Maker Journal Post #11

Final Blog Post:

In 4100S, we used various tools for making. On the first day of class, we were assigned a project in which we explored one specific tool. I learned how to control and program a Sphero. I really liked this tool, and I know it would capture the interest of students, but it didn’t work when we tried to use Spheros at Barrow. There are a wide range of apps, programs, and activities associated with Spheros, just like any of the tools we used to make. Such variation enhances creativity and makes ‘making’ even more interesting. Some other tools used include Green screen, Legos, duct tape designs, and straw mazes. Technology is a very effective tool for making, in which students can tinker and build using tools like Blokify, LittleBits, and 3D printing.

I liked using the hands-on tools best, such as duct tape designs and straw mazes because I’m used to it from my K12 education. My personal project was origami, and that further represents my enjoyment for arts and crafts. The kids at Barrow though are more interested in technology to create, which emphasizes the importance of STEAM education. I liked LittleBits the least because I had a hard time figuring out what to make with the various pieces. I could get a light to work, but never any of the other purposes like the sound. I wish I had the chance to use Makey Makey and Shrinky Dinks because they seemed to be very popular tools in Makerspace! Overall, I plan to use some of these tools I am familiar with in my future classroom.

Throughout this semester, I learned that creativity and tinkering develops a great maker. All of the activities used in Makerspace allowed me to experiment and learn more about math, science, and engineering. STEAM education is growing in popularity within the school system, and as a future educator, I’m grateful to be able to have a class like this one to introduce me to this concept. I learned that one activity can incorporate all different subjects. An example of a STEAM activity is Blokify. Students incorporate science and technology into their own creative building, learning more about landscapes. They use math by having to know each dimension or wall and knowing the number of blocks on each side. Students develop a plan and brainstorm as they tinker and fix their creation. That makes them an engineer as they tinker and improve their plan. Art is a component in every STEM activity because students are creating and designing their own product.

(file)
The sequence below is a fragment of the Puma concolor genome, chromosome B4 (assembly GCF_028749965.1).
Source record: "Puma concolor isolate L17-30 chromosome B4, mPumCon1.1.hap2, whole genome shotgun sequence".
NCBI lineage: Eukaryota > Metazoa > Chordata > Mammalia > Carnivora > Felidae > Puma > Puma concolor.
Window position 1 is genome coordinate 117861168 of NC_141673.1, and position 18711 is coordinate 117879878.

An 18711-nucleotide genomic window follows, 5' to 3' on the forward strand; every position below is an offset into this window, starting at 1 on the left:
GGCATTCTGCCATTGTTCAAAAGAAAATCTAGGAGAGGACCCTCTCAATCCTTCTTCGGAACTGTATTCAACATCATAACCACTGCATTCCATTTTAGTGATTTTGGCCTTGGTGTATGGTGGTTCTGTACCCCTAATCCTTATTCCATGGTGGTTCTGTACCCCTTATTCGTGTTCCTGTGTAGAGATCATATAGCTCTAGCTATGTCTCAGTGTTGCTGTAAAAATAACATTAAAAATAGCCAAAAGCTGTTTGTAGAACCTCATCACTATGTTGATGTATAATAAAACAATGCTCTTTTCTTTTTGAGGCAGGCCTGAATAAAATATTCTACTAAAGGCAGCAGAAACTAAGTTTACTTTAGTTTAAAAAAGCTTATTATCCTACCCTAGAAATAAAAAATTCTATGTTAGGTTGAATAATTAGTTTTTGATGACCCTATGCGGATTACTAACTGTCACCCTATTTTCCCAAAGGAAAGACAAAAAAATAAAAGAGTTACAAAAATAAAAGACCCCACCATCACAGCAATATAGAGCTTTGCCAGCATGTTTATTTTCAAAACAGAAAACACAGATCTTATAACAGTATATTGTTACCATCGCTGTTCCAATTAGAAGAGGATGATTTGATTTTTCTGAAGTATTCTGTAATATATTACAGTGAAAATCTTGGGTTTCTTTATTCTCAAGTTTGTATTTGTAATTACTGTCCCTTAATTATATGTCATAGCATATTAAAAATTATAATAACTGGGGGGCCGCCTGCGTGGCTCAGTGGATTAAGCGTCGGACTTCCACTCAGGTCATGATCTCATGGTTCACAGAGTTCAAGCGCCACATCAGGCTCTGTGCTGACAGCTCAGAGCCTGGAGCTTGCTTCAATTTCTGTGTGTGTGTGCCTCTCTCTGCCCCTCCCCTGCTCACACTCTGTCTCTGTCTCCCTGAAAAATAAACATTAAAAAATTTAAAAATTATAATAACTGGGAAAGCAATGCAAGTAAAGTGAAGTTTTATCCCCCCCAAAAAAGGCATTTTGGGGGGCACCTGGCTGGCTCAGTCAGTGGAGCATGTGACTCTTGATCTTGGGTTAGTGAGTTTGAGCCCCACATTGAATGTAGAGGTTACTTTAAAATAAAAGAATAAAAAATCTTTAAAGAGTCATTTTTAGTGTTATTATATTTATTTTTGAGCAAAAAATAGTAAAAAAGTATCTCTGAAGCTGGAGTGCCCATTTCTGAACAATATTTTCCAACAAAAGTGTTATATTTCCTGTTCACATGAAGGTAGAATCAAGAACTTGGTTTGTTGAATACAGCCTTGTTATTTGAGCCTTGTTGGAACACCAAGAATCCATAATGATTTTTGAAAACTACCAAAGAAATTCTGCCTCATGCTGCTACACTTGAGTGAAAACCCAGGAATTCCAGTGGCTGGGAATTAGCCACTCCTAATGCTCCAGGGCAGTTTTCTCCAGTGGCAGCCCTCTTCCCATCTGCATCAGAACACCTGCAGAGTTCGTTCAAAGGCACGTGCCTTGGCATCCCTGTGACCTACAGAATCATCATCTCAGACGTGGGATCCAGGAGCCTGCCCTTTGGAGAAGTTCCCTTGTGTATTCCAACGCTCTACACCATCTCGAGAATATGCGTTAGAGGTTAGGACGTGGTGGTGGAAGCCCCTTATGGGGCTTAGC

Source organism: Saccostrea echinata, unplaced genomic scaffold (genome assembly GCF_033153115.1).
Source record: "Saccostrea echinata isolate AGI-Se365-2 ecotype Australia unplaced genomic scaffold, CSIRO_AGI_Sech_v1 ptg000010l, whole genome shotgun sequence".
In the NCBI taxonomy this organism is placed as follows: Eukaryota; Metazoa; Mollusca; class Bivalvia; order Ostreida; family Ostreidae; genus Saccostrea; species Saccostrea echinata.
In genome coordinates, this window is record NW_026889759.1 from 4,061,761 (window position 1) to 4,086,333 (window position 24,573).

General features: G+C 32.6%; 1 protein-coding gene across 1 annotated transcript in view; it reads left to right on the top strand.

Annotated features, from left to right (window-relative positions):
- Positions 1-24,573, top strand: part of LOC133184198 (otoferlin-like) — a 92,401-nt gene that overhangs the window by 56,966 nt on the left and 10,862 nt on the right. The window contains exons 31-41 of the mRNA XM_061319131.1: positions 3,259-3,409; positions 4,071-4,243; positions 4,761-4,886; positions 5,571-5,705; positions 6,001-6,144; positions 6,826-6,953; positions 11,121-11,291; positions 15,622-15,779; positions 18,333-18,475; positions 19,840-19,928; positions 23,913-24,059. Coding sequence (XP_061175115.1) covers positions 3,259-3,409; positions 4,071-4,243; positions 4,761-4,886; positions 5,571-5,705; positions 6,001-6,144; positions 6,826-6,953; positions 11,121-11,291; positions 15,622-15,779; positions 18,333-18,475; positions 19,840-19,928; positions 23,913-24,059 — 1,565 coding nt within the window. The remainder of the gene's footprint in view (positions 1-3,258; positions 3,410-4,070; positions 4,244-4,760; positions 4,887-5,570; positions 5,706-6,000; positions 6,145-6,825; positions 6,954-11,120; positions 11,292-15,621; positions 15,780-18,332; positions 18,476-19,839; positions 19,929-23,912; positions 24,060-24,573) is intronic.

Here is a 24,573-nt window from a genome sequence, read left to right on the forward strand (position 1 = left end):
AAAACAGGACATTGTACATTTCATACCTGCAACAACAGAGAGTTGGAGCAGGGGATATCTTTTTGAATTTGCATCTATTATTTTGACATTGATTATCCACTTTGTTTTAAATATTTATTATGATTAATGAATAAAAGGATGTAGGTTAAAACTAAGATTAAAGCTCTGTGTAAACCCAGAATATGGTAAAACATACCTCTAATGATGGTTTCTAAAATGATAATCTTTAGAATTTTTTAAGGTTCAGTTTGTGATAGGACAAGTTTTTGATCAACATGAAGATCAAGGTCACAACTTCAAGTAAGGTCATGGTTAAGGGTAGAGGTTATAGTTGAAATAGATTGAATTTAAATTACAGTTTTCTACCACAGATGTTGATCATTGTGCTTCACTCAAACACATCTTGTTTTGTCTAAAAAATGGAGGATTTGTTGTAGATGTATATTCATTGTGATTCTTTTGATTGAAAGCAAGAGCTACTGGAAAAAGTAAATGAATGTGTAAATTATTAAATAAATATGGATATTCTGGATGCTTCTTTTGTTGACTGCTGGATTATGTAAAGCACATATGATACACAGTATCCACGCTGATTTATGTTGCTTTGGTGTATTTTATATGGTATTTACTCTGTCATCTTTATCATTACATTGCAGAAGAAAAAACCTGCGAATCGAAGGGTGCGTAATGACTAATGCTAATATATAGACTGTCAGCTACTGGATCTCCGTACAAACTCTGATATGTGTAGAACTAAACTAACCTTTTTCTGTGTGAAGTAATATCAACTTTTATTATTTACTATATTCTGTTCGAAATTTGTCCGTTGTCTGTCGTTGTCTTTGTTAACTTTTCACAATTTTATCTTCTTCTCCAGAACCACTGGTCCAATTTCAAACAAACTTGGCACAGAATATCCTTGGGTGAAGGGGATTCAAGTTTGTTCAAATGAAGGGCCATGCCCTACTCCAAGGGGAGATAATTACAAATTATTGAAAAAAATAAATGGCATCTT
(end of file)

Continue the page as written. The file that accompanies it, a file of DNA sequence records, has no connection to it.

The days my group went out to Barrow for Makerspace were my all time favorite! I learned a lot about myself and how I am around children. This class reassured me that I want to become an elementary school teacher even more by my continuous engagement in their work. I also learned that children learn best when they are engaged in project-based education. When students want to learn, they take in so much more information than a lecture-style class. All students need Makerspace time to spark their creativity and get a break, while still learning so much. As I learned more about myself in Makerspace, students also learn about themselves as well and what they are capable of. For example, students got to make straw mazes. They each had their own way of starting the their mazes, and their own way of creating their course. Some mazes were smaller and more detailed, while others were large and simple. Regardless, each child made a successful maze. Instead of strengths and weaknesses in certain subjects, students in MakerEd have a chance to all be makers and be experts at it.

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Author: Anna Beasley

Early Childhood Education. UGA.

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